What are the areas of focus going forward?

Over the last 10 years, Canada has made much progress in creating an appreciably stronger and more confident research foundation.

In terms of public research and development performance (as a percentage of GDP), Canada now ranks first in the G-7 and in the top five among all OECD countries. However, Canadian business spending on research and development performance is lagging, ranking 15th in the OECD.

On the education and skills side, a number of Canadian provinces (particularly Alberta and Québec) are doing well on the K-12 PISA scores, and Canada ranks first in the OECD for the proportion of the population with PSE. However, less than half of the population has some PSE, and Canada ranks less well for university degrees, particularly in the sciences.

Looking ahead, and building upon this, the key challenges are:

  • A relentless pursuit of excellence --- pretty good is just not good enough. For example, the 2008 Budget stressed the importance of international peer review by the granting councils and CFI.
  • Focus and alignment of our S&T priorities with our national policy objectives and comparative advantages. The S&T strategy identifies four clear areas for focus: environment; natural resources and energy; health; and, ICT.
  • Consistent with these excellence and focus themes, the establishment of global research collaborations to move our capacities in these areas to a higher level.
  • Greater Canadian private sector engagement in S&T, and greater university commercialization of R&D

Conclusion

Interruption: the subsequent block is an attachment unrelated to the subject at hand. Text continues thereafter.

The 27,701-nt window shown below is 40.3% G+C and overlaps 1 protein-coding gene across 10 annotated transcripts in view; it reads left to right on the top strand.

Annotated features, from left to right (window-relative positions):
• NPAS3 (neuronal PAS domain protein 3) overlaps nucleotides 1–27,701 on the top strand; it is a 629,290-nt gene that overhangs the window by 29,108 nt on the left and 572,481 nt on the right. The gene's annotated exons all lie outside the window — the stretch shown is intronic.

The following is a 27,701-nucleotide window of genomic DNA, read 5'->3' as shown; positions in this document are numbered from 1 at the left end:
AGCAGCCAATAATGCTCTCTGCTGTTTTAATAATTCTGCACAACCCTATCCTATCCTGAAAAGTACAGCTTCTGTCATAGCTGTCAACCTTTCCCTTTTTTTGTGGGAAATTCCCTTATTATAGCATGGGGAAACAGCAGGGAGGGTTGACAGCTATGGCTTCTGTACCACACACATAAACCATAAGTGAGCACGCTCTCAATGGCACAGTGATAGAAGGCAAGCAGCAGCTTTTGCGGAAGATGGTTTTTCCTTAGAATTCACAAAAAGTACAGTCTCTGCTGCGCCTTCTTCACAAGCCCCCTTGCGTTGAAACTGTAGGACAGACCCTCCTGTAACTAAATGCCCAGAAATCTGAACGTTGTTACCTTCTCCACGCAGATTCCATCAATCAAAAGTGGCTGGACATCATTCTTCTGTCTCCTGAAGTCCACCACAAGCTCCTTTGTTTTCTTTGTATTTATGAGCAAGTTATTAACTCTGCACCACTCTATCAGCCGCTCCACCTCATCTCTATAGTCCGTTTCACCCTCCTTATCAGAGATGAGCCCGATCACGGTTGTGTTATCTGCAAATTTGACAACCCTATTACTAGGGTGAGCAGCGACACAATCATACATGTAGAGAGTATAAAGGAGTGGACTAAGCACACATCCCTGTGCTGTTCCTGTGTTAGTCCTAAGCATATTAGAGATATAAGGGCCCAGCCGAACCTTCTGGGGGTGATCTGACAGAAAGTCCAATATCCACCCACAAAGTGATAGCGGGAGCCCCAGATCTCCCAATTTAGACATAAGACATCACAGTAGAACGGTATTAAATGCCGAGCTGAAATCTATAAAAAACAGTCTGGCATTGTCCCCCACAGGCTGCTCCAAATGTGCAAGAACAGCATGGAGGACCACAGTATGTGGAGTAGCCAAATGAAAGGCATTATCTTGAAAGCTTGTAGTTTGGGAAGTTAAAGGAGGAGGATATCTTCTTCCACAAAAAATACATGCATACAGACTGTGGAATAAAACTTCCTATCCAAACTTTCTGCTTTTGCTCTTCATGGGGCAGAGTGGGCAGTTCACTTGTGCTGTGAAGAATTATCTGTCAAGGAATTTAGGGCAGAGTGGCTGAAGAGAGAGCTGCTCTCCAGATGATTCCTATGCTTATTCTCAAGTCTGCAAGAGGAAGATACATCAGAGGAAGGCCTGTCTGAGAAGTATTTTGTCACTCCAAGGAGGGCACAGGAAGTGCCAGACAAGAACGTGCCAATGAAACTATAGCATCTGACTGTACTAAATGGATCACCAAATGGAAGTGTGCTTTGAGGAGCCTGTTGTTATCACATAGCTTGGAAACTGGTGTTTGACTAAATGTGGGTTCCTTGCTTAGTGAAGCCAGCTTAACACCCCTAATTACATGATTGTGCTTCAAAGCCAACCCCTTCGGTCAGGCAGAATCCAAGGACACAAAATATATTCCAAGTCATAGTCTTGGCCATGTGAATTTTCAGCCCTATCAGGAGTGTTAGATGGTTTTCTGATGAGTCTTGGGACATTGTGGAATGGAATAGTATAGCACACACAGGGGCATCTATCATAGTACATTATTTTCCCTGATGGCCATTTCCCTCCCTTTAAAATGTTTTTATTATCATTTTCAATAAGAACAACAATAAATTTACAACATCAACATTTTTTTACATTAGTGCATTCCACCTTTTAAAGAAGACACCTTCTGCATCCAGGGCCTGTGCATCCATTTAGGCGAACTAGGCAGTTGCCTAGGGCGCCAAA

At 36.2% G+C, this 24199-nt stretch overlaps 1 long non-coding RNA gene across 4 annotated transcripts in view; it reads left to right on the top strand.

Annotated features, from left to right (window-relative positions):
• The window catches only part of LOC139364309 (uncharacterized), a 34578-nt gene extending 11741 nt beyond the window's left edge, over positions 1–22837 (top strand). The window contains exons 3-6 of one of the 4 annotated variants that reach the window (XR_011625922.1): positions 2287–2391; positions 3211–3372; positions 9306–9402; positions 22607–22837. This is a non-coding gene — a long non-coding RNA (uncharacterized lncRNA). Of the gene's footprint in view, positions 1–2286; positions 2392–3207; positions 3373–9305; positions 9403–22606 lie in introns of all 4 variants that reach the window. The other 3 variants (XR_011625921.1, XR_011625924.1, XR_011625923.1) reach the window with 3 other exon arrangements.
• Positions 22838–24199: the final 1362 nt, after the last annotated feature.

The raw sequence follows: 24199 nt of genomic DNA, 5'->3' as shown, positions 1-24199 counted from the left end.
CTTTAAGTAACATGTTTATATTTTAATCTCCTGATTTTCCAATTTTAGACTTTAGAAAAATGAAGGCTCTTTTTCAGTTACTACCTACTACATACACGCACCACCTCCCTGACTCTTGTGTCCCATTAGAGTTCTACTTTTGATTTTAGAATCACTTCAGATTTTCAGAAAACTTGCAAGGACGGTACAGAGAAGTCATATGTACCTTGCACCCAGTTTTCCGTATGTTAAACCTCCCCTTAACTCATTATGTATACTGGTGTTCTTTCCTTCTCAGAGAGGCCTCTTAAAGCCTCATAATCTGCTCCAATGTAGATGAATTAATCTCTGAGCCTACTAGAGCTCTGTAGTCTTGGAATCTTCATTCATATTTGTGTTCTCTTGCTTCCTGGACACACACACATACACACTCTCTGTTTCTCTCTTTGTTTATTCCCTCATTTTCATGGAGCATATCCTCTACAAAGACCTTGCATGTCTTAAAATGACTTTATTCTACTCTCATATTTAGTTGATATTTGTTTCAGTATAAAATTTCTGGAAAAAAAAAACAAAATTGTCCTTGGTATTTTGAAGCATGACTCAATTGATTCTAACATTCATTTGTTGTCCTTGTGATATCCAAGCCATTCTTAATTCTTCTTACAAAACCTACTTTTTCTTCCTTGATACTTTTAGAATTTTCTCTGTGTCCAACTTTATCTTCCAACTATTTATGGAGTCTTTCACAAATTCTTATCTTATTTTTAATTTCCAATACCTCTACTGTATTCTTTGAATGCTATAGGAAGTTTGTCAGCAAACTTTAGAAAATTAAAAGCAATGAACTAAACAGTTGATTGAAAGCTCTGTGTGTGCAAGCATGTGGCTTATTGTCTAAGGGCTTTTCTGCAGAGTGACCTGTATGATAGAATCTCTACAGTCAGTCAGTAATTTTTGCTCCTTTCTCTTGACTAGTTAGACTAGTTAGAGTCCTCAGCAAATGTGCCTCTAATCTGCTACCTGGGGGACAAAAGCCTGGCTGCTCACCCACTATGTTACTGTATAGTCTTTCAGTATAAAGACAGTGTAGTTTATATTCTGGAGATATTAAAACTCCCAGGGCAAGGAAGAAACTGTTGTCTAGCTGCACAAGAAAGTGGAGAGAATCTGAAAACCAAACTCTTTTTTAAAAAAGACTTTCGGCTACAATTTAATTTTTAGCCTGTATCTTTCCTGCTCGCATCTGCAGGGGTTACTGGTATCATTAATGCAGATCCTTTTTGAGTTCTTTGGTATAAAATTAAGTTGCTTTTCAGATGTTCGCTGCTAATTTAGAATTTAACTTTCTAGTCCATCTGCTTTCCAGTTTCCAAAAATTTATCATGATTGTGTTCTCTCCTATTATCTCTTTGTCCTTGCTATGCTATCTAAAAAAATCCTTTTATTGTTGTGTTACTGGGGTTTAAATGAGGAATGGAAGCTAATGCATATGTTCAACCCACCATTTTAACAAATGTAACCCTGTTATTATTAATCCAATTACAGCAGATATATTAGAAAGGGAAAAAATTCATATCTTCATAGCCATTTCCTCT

We live in an era of profound globalization, with all its opportunities and its risks.  The marketplace has become truly global, where new competitors are as likely to originate in Shanghai or Hanoi as in New England or Michigan.  In this global economy, the constant opportunity is ever bigger markets, and the constant challenge is ever more competitors.

As Tom Friedman has so perceptively observed: “If globalization were a sport, it would be the 100 meter dash --- over and over and over.”  In this world, how do economies best position themselves to meet the challenges and reap the opportunities provided by globalization? Why do some countries, big and small, move ahead of the pack while others, often with similar endowments, fall back?  The answer in part is innovation.

Innovation --- the continuing quest to develop new products, new business processes, new global marketing --- will be one key to Canada's future competitiveness and improving our productivity.  The future will depend importantly on how well we develop a world class management culture and cadre, encourage more entrepreneurship, and embrace competition and do world class research and development.  We have to do better in S&T, including the commercialization of our research, to be competitive against the U.S., China and India in the decades to come.